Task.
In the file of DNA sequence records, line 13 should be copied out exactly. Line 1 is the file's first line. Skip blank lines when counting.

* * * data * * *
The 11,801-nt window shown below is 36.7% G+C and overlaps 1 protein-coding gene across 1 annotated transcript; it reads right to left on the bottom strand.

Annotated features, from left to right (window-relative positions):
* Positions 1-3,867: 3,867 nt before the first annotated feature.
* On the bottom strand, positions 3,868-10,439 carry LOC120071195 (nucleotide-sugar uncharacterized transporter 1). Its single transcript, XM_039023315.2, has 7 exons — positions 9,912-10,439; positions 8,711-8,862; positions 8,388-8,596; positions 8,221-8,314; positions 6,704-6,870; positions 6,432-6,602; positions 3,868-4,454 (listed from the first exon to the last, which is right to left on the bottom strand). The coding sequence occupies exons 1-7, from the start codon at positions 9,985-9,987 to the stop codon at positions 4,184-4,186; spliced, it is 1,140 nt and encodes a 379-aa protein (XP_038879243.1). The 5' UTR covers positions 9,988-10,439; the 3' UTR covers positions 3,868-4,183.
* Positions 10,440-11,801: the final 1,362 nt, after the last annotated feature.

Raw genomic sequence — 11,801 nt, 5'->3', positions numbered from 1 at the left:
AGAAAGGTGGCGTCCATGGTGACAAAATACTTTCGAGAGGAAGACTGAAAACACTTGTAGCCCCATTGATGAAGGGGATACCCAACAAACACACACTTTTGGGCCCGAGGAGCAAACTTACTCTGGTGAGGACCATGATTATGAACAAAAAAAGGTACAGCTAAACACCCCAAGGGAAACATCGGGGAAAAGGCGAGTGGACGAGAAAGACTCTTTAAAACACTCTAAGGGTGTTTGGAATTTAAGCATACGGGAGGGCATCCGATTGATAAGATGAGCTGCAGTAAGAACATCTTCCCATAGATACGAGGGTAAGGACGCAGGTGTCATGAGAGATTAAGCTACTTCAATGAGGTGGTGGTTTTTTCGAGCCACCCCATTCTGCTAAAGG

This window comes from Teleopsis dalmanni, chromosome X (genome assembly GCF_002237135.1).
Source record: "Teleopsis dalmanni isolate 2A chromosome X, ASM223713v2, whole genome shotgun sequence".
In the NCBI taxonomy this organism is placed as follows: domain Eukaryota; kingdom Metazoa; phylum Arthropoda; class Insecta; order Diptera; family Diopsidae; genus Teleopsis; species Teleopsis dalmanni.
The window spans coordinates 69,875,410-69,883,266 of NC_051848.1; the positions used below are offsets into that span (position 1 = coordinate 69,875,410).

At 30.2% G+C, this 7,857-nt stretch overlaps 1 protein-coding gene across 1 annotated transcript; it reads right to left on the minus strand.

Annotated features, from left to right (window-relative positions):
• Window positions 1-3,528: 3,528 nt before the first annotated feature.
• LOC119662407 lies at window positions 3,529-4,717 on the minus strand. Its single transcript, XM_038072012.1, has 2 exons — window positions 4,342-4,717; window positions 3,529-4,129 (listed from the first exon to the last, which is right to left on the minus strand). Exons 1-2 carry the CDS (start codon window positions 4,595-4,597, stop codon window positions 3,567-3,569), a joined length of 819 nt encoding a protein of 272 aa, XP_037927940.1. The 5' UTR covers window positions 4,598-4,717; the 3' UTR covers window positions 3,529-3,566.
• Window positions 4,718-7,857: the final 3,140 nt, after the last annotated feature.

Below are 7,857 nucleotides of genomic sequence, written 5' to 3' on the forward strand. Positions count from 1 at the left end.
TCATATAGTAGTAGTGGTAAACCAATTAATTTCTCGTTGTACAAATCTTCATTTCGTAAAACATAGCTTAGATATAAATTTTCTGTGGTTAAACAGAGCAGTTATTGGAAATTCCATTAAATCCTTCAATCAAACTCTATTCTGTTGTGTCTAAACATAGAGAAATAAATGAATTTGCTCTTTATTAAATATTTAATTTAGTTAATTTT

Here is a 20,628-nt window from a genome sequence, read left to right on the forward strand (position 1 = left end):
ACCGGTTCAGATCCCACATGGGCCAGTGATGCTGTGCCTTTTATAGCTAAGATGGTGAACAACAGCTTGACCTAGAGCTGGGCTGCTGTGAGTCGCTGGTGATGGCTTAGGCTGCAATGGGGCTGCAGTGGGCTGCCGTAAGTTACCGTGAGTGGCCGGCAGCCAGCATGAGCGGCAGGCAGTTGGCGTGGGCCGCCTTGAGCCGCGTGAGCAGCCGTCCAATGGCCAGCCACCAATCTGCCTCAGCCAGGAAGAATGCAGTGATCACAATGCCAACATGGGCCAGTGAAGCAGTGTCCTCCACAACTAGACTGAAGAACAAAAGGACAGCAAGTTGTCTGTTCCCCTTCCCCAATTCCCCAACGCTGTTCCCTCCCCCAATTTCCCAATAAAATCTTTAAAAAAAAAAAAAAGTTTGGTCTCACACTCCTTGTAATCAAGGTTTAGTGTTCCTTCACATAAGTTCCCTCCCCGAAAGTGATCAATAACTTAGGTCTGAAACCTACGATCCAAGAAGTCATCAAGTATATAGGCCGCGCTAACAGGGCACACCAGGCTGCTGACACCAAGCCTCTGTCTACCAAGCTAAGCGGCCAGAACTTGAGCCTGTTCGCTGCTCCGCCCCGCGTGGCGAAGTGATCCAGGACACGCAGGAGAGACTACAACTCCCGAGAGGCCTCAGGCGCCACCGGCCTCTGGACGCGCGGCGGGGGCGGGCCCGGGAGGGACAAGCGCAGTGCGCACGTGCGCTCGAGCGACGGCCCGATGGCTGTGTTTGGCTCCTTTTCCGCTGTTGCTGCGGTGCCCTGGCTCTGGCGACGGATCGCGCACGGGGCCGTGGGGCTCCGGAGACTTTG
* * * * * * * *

Annotated features, from left to right (window-relative positions):